Article

Impact of proposed IASLC/ATS/ERS classification of lung adenocarcinoma: prognostic subgroups and implications for further revision of staging based on analysis of 514 stage I cases

Department of Pathology, Memorial Sloan-Kettering Cancer Center, 1275 York Avenue, New York, NY 10065, USA.
Modern Pathology (Impact Factor: 6.36). 01/2011; 24(5):653-64. DOI: 10.1038/modpathol.2010.232
Source: PubMed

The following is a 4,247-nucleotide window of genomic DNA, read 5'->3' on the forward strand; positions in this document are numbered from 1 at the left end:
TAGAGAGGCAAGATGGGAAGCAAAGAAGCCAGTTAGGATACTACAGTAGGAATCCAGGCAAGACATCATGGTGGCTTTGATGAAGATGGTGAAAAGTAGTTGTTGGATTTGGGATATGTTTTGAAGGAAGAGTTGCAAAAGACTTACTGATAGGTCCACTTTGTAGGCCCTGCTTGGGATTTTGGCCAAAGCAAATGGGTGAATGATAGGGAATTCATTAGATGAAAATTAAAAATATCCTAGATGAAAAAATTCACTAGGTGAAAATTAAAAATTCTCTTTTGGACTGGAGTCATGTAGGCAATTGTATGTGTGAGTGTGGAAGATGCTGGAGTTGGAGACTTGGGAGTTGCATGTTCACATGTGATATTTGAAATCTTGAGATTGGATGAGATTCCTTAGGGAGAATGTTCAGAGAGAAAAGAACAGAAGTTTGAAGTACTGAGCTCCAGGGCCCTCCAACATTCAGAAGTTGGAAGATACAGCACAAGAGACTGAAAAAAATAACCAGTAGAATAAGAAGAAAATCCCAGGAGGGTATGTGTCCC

ABSTRACT A new lung adenocarcinoma classification is being proposed by the International Association for the Study of Lung Cancer, American Thoracic Society and European Respiratory Society (IASLC/ATS/ERS). This proposal has not yet been tested in clinical datasets to determine whether it defines prognostically significant subgroups of lung adenocarcinoma. In all, 514 patients who had pathological stage I adenocarcinoma of the lung classified according to the Union for International Cancer Control/American Joint Committee on Cancer 7th Edition, and who had undergone a lobectomy with mediastinal lymph node dissection were retrospectively reviewed. Comprehensive histological subtyping was used to estimate the percentage of each histological subtype and to identify the predominant subtype. Tumors were classified according to the proposed new IASLC/ATS/ERS adenocarcinoma classification. Statistical analyses were made including Kaplan-Meier and Cox regression analyses. There were 323 females (63%) and 191 males (37%) with a median age of 69 years (33-89 years) and 298 stage IA and 216 stage IB patients. Three overall prognostic groups were identified: low grade: adenocarcinoma in situ (n=1) and minimally invasive adenocarcinoma (n=8) had 100% 5-year disease-free survival; intermediate grade: non-mucinous lepidic predominant (n=29), papillary predominant (n=143) and acinar predominant (n=232) with 90, 83 and 84% 5-year disease-free survival, respectively; and high grade: invasive mucinous adenocarcinoma (n=13), colloid predominant (n=9), solid predominant (n=67) and micropapillary predominant (n=12), with 75, 7170 and 67%, 5-year disease-free survival, respectively (P<0.001). Among the clinicopathological factors, stage 1B versus 1A (P<0.001), male sex (P<0.008), high histological grade (P<0.001), vascular invasion (P=0.002) and necrosis (P<0.001) were poorer prognostic factors on univariate analysis. Both gross tumor size (P=0.04) and invasive tumor size adjusted by the percentage of lepidic growth (P<0.001) were significantly associated with disease-free survival with a slightly stronger association for the latter. Multivariate analysis showed the prognostic groups of the IASLC/ATS/ERS histological classification (P=0.038), male gender (P=0.007), tumor invasive size (P=0.026) and necrosis (P=0.002) were significant poor prognostic factors. In summary, the proposed IASLC/ATS/ERS classification of lung adenocarcinoma identifies histological categories with prognostic differences that may be helpful in identifying candidates for adjunctive therapy. The slightly stronger association with survival for invasive size versus gross size raises the need for further studies to determine whether this adjustment in measuring tumor size could impact TNM staging for small adenocarcinomas.

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